Dimensions of Neural Reliability


Jacek Dmochowski

(Stanford University)

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Date: December 4, 2013


Reliability of neural signals was first investigated by Hasson et al. (1), who introduced the inter-subject correlation (ISC) measure as a model-free technique to identify brain areas which respond stereotypically to natural stimuli (i.e., film clips). In this talk I will present a series of experiments which illustrate the utility of neural signal reliability in both naturalistic and controlled behavioral studies. At the core of the findings is a new signal decomposition technique which extracts components of the data exhibiting maximal correlation across repetitions of the stimulus. I will show that time-resolved correlations in the space of these components may serve as a readout of viewer engagement (2). Next, I will try to argue that neural reliability observed across a small group of viewers may be used to predict the behavioral response of a much larger audience. Finally, I will demonstrate the application of reliability analysis to conventional ERP data sets, illustrating with a fine motion discrimination paradigm that “correlated components analysis” yields a high-SNR dimensionality reduction, facilitating studies of perceptual processes.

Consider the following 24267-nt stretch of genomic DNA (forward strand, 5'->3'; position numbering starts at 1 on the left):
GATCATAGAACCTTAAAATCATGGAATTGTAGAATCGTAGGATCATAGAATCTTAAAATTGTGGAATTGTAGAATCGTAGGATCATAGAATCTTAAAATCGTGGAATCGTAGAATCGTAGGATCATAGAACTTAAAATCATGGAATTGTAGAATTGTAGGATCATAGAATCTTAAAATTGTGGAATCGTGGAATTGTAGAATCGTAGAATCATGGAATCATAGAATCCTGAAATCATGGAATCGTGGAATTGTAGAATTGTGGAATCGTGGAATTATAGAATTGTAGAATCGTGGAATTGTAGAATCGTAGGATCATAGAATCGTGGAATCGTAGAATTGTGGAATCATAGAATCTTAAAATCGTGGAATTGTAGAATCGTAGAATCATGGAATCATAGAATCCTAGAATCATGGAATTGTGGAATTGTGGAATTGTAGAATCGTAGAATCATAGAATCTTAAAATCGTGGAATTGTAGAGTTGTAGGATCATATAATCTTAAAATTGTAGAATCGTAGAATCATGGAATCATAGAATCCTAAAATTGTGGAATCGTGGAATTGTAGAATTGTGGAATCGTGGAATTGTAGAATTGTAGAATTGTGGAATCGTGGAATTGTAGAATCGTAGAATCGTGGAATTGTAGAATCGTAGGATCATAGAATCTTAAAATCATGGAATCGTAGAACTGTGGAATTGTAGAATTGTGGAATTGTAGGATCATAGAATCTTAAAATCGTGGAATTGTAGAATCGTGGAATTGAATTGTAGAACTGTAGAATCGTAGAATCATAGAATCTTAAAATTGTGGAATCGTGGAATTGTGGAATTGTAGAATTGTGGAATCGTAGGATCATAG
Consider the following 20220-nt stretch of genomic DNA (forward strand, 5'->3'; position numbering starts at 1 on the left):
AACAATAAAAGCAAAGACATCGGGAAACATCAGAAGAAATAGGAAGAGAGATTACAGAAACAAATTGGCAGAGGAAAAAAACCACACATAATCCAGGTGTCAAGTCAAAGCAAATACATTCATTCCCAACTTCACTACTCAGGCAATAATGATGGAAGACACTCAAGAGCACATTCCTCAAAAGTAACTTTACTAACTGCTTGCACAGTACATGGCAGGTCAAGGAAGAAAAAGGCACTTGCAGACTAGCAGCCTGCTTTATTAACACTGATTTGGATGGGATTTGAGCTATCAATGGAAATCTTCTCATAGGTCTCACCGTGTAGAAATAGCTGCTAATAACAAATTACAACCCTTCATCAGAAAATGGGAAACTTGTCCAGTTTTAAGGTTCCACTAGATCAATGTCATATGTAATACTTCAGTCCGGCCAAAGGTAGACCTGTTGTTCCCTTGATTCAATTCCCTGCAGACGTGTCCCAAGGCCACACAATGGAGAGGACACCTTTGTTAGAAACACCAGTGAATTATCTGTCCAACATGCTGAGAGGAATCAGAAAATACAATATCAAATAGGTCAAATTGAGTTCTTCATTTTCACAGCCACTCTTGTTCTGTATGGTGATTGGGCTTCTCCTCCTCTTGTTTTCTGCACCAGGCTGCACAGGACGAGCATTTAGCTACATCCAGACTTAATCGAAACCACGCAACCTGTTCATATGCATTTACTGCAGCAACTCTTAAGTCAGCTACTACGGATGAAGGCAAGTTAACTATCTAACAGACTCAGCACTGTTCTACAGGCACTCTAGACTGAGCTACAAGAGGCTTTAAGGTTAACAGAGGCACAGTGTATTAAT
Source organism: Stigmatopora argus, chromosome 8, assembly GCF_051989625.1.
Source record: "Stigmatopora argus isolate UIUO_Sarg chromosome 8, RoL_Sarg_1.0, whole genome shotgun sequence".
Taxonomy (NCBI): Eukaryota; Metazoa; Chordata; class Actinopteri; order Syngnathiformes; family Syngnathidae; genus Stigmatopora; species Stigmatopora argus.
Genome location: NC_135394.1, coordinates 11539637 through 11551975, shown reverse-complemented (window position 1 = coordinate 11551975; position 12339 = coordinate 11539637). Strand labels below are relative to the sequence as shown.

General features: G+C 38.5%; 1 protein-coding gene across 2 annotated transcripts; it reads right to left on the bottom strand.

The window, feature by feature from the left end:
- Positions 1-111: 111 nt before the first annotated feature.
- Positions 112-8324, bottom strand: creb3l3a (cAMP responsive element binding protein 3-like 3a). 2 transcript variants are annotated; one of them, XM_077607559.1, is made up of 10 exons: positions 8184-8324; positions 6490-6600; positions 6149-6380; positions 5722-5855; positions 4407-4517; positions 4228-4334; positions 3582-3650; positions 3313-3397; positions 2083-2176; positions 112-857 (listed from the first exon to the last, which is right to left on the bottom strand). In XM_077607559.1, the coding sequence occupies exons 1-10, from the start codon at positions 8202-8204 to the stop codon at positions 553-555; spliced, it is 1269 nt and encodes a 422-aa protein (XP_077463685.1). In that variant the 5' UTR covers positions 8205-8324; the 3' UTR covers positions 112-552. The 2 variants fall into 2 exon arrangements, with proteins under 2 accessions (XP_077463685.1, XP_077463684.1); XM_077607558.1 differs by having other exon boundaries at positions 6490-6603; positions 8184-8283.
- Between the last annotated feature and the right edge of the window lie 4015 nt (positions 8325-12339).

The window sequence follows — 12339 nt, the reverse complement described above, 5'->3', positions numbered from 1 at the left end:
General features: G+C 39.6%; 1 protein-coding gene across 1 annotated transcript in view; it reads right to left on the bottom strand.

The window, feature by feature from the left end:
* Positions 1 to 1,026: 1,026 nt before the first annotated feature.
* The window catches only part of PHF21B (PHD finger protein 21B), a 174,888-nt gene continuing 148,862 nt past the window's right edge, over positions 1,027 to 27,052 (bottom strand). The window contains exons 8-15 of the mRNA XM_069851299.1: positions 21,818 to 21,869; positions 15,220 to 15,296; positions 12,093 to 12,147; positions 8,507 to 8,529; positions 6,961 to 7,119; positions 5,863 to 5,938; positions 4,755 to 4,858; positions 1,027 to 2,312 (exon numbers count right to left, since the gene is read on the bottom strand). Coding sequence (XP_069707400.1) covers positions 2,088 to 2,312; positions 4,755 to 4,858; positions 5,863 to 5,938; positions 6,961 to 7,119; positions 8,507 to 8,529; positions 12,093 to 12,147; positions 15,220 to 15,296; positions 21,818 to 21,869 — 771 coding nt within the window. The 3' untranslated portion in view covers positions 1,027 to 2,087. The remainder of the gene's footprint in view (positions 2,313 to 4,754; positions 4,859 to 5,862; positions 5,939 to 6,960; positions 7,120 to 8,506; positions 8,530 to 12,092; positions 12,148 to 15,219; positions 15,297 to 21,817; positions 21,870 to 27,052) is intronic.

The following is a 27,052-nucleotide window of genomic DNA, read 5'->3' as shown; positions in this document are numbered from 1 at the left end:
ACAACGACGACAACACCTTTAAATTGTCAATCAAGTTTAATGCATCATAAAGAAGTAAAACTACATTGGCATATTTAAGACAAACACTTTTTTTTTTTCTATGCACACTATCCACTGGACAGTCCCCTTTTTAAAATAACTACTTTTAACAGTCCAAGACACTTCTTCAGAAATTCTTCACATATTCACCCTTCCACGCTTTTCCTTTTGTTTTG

Further Information:

(1) Hasson, Uri, et al. “Intersubject synchronization of cortical activity during natural vision.” Science 303.5664 (2004): 1634-1640. (2) Dmochowski, Jacek P., et al. “Correlated components of ongoing EEG point to emotionally laden attention–a possible marker of engagement?.” Frontiers in human neuroscience 6 (2012).

Created: Wednesday, December 4th, 2013